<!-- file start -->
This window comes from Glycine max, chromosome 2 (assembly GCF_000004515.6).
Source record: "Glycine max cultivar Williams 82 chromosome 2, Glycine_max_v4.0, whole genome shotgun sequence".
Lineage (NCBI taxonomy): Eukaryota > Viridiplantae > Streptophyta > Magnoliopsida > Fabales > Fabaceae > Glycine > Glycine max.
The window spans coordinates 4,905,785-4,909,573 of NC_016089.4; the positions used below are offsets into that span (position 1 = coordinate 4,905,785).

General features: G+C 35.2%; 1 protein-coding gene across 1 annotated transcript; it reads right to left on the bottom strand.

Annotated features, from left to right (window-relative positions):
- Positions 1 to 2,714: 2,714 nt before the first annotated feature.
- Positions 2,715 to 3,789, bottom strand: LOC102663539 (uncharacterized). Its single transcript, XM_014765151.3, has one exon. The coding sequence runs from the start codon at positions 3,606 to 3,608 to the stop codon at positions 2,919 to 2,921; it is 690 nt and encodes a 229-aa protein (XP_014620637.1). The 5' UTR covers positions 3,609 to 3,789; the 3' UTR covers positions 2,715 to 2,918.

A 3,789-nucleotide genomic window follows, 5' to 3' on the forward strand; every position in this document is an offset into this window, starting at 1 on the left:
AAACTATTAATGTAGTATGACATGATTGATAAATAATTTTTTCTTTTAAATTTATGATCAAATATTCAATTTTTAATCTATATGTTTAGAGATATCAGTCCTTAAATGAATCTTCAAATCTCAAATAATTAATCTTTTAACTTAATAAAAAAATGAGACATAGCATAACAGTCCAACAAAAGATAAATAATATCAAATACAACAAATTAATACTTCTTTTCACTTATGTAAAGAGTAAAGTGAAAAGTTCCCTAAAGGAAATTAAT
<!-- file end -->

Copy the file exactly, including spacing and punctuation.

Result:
This window comes from Glycine max, chromosome 2 (assembly GCF_000004515.6).
Source record: "Glycine max cultivar Williams 82 chromosome 2, Glycine_max_v4.0, whole genome shotgun sequence".
Lineage (NCBI taxonomy): Eukaryota > Viridiplantae > Streptophyta > Magnoliopsida > Fabales > Fabaceae > Glycine > Glycine max.
The window spans coordinates 4,905,785-4,909,573 of NC_016089.4; the positions used below are offsets into that span (position 1 = coordinate 4,905,785).

General features: G+C 35.2%; 1 protein-coding gene across 1 annotated transcript; it reads right to left on the bottom strand.

Annotated features, from left to right (window-relative positions):
- Positions 1 to 2,714: 2,714 nt before the first annotated feature.
- Positions 2,715 to 3,789, bottom strand: LOC102663539 (uncharacterized). Its single transcript, XM_014765151.3, has one exon. The coding sequence runs from the start codon at positions 3,606 to 3,608 to the stop codon at positions 2,919 to 2,921; it is 690 nt and encodes a 229-aa protein (XP_014620637.1). The 5' UTR covers positions 3,609 to 3,789; the 3' UTR covers positions 2,715 to 2,918.

A 3,789-nucleotide genomic window follows, 5' to 3' on the forward strand; every position in this document is an offset into this window, starting at 1 on the left:
AAACTATTAATGTAGTATGACATGATTGATAAATAATTTTTTCTTTTAAATTTATGATCAAATATTCAATTTTTAATCTATATGTTTAGAGATATCAGTCCTTAAATGAATCTTCAAATCTCAAATAATTAATCTTTTAACTTAATAAAAAAATGAGACATAGCATAACAGTCCAACAAAAGATAAATAATATCAAATACAACAAATTAATACTTCTTTTCACTTATGTAAAGAGTAAAGTGAAAAGTTCCCTAAAGGAAATTAAT